Derek Slater at cMusings (now at its spiffy new blogs.law.harvard.edu location) takes issue with my suggestion of basing what artists earn on what their audience actually does with what they create. He writes:
... Alex argues that we should "base pay on what we do with music: listen, mix, and derive new music" rather than copying.
Basing pay on precisely how something is consumed has some drawbacks, though. Monitoring use could be seen as an invasion of privacy. Someone might not want their MP3 player sending statistics back to a server telling it exactly how many times s/he listened to a particular song, for example.
While this is true, I am not sure it is the end of the story for a few reasons. First, the privacy problem is here anyway. As the Verizon case makes clear, your privacy in sharing music is by no means currently guaranteed (actually, since most of the current file sharing products allow users to see what other users are sharing, the only reason I need a subpoena is to find out who you are -- and I may be able to figure that out without a subpoena depending on how much I know about you and how good of a sleuth I am.) Second, the sampling of copying proposals are no less privacy intrusive, they just shift the information that becomes "known": copying v. use. Third, there is no reason to have the data be personally identifiable, or even to need to sample everyone: just as the Neilsen's do television, so too could we have a sample set of music consumers who did not mind the privacy problem. As I and others have suggested elsewhere, this voluntary monitoring may work.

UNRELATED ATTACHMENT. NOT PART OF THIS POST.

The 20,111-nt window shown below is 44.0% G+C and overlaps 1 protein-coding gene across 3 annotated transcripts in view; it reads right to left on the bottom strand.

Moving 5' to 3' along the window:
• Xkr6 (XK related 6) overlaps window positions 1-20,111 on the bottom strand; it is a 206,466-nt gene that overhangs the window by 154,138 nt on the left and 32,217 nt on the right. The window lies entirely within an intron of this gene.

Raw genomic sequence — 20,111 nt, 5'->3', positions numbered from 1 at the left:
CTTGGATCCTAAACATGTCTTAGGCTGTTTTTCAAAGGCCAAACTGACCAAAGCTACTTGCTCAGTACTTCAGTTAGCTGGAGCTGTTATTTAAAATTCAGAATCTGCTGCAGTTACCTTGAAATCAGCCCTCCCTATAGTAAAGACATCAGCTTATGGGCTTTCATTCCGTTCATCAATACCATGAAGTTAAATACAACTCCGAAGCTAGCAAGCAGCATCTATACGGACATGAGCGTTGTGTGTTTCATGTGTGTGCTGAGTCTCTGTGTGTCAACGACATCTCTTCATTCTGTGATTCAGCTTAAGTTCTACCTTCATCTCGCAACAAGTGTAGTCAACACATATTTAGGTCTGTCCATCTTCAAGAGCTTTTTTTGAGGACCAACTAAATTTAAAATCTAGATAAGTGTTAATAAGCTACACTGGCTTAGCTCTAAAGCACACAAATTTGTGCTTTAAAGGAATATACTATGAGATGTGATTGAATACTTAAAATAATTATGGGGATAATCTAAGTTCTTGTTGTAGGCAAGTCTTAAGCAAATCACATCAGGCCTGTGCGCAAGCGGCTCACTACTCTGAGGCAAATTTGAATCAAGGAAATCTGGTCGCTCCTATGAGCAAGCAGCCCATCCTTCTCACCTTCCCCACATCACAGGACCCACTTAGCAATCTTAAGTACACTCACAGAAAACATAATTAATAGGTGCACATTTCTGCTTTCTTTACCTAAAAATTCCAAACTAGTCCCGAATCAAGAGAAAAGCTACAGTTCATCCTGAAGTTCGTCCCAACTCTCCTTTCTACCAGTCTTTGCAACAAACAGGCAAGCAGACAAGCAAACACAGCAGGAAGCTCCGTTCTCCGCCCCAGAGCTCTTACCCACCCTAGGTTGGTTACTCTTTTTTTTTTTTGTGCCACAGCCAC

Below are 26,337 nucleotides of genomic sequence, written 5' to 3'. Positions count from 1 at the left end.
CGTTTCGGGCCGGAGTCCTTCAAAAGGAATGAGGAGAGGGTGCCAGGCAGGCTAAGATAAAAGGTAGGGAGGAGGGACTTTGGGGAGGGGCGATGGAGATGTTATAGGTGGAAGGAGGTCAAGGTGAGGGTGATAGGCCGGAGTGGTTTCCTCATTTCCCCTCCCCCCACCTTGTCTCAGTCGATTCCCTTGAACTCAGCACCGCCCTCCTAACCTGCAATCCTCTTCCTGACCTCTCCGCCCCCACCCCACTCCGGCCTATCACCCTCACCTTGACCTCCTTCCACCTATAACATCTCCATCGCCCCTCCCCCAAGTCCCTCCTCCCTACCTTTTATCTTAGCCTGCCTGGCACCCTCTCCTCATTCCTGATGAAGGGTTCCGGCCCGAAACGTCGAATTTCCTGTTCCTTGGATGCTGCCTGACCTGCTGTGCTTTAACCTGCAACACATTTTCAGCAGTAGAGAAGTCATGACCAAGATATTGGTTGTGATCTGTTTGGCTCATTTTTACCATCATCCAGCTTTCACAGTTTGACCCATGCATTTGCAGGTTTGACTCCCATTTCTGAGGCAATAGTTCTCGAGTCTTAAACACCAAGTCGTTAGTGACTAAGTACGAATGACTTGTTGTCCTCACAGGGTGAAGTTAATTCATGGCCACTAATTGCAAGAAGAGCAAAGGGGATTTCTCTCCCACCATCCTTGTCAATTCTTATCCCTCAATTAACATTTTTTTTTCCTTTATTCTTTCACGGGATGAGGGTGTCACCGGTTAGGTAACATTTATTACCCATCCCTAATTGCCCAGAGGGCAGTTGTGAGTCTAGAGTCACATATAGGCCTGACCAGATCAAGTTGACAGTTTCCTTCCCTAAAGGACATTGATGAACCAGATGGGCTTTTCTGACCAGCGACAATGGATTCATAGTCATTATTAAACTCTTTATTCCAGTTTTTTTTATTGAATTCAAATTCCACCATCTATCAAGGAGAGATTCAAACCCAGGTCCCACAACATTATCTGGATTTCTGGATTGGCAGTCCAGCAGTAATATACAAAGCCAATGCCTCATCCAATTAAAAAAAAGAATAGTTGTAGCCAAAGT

Still, Derek has a point in that monitoring use is a step in controlling use. The more fine grained a monitoring system, the more fine grained the potential for use management. Lack of privacy and control are intimately linked. (This is the personal autonomy type of privacy that runs throughout the constitutional jurisprudence of privacy -- including abortion-rights).
He also makes the good point that I had read too much of my own views into Fisher's proposal. Derek reports that Fisher's proposes sampling downloading, not sampling use.
Later: Derek responded. Good points, raises the problem of being paid for derivative works.